After lunch, Ronald took us on a quick tour of the facilities -- the river, the trails, and the spa. Finally, we arrived at our suite #16, in this writer's opinion the best at the lodge -- a riverfront paradise for newlyweds. The cabins, which were designed by Ronald Zurcher, a world-renowned Costa Rican architect, are painted moss green and use bamboo, wood, and huge glass panels to complement the lodge's cloud forest surroundings.

Two leather rocking chairs sat invitingly on the porch, overlooking the rushing river. On an adjacent porch, our private hot tub awaited, surrounded by a bamboo privacy fence. I opened the front door to our cottage with barely contained glee, and my mouth dropped. Fabian and I were greeted by a fire-heated room and a hydrangea-petal message that read "Happy Honeymoon." The room was ideally sized -- neither cavernous nor small, it was cozy and beyond romantic. Fresh flowers decorated our bedside tables, a large sofa hugged the wall, and our king-sized bed was piled high with a fleece blanket, down comforter, and down pillows (they must have known I'm always cold!).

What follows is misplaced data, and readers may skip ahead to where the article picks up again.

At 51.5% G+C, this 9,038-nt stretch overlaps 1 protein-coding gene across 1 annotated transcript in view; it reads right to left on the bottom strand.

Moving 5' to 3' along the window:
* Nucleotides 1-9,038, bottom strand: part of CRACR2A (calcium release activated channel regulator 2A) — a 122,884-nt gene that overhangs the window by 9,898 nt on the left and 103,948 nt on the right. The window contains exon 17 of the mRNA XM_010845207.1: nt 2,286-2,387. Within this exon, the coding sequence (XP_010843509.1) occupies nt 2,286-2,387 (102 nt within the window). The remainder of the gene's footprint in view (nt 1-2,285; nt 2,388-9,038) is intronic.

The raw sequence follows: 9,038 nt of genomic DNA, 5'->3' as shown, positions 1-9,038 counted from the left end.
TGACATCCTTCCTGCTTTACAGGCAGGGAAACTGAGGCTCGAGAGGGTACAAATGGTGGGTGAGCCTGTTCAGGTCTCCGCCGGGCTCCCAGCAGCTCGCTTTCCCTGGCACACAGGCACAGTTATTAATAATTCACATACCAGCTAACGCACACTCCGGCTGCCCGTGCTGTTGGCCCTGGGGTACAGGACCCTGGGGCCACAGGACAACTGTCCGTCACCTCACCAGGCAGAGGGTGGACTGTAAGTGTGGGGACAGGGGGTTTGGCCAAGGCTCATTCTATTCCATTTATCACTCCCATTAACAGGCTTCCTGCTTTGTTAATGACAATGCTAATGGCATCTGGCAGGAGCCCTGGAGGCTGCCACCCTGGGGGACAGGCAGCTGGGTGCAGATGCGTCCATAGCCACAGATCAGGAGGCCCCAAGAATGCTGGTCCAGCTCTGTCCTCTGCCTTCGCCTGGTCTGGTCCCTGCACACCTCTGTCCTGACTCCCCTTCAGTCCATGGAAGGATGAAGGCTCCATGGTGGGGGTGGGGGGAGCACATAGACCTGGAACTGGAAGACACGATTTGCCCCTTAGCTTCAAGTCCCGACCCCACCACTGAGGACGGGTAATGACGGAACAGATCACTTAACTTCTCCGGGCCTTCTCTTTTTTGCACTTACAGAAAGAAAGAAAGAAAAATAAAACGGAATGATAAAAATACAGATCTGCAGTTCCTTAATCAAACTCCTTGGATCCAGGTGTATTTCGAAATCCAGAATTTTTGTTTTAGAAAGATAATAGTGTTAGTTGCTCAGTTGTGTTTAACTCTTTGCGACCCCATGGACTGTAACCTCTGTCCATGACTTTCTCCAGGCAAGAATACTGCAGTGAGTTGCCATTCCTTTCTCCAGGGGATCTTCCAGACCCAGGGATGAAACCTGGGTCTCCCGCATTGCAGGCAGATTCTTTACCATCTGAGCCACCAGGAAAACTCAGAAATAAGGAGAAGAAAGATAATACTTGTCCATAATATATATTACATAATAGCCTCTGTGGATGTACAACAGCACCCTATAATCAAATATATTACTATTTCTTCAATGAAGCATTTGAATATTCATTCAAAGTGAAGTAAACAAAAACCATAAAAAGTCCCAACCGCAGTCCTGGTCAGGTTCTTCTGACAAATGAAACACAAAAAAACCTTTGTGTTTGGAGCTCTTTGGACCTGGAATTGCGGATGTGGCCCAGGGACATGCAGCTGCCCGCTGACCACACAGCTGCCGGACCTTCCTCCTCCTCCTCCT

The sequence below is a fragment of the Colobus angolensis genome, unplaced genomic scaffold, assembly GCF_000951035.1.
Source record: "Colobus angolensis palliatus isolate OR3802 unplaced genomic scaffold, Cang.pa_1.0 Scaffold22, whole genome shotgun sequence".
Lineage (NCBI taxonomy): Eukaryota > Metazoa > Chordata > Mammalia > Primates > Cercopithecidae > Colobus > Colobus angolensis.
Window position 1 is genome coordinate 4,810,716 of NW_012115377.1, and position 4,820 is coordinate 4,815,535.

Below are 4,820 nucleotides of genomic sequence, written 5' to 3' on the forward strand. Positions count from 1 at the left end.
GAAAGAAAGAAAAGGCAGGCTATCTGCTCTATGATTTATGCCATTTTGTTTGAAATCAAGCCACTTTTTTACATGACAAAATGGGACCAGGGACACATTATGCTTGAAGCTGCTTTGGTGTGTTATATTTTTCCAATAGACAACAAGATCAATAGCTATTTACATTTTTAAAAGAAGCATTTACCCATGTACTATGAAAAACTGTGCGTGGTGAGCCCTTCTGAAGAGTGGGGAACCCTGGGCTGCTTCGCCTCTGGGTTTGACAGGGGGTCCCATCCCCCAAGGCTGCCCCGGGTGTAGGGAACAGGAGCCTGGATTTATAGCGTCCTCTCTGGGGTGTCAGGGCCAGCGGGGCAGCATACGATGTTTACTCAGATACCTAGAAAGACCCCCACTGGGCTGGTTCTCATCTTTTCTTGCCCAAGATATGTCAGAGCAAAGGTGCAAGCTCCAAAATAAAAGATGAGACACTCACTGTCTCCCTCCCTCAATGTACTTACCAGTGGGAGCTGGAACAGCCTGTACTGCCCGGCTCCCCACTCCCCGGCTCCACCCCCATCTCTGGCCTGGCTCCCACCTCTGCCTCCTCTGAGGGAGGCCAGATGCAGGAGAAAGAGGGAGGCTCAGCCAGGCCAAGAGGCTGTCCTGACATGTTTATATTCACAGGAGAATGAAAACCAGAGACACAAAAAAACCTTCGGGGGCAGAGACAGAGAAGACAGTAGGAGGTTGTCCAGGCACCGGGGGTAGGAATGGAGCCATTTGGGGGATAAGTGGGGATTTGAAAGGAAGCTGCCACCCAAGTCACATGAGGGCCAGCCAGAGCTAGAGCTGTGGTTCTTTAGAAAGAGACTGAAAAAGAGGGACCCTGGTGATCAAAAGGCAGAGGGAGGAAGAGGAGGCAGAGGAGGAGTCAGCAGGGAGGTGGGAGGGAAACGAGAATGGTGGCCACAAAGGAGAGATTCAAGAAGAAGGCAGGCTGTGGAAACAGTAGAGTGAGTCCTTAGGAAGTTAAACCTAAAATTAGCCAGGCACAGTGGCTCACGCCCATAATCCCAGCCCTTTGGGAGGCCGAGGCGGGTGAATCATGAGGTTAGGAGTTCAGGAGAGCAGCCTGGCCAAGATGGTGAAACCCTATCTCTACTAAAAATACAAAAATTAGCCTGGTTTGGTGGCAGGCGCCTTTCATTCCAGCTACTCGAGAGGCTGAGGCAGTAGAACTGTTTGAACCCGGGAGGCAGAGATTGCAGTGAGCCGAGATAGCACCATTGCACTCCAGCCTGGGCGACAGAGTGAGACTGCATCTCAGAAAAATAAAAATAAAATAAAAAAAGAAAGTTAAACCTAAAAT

Ronald acquainted us with the room -- most importantly, on how to heat the hot tub -- and then left us to settle in. I closed the door to our private retreat, and turned to look at my new husband. Without a doubt, this was the most luxurious and breathtaking place we had ever seen. Not only did everything look unbelievably luxurious, but the lodge's courteous staff and special touches made us feel like royalty.

We spent the afternoon hopping river rocks, reading on our front porch, and lounging by the fire. The hot tub is fed by natural spring water and takes a few hours to heat up, so I turned it on just before dinner. At the restaurant, we were greeted by name once again, and congratulated on our nuptials. For our three-course dinner, I ordered potatoes stuffed with local cheese, homemade ricotta-filled tortellini, and a chocolate mocha cake. Fabian feasted on another homegrown salad, herb-roasted chicken, and a fresh passion fruit sorbet. Every bite was delicious and filling, but not frilly or fancy -- El Silencio's motto is casual comfort.

Nights at El Silencio are cool enough to encourage a dip in the hot tub. Back at our cottage, we turned up the fireplace, donned fuzzy bathrobes, and headed out to the bubbling water. The round tub had heated up to a great temperature -- warm enough to cut the evening chill, but not so hot that my skin would turn pink. We relaxed, finally free of wedding stress, and closed our eyes and opened our ears to the sounds of the cloud forest. The river provided gentle background noise, while crickets trilled in the trees and the occasional night bird serenaded us. Lulled into relaxation by the sounds of nature, we made it back into the room with just enough energy to dive under the feather comforter.

Fairy Tale Mountains of Bajos del Toro in Pictures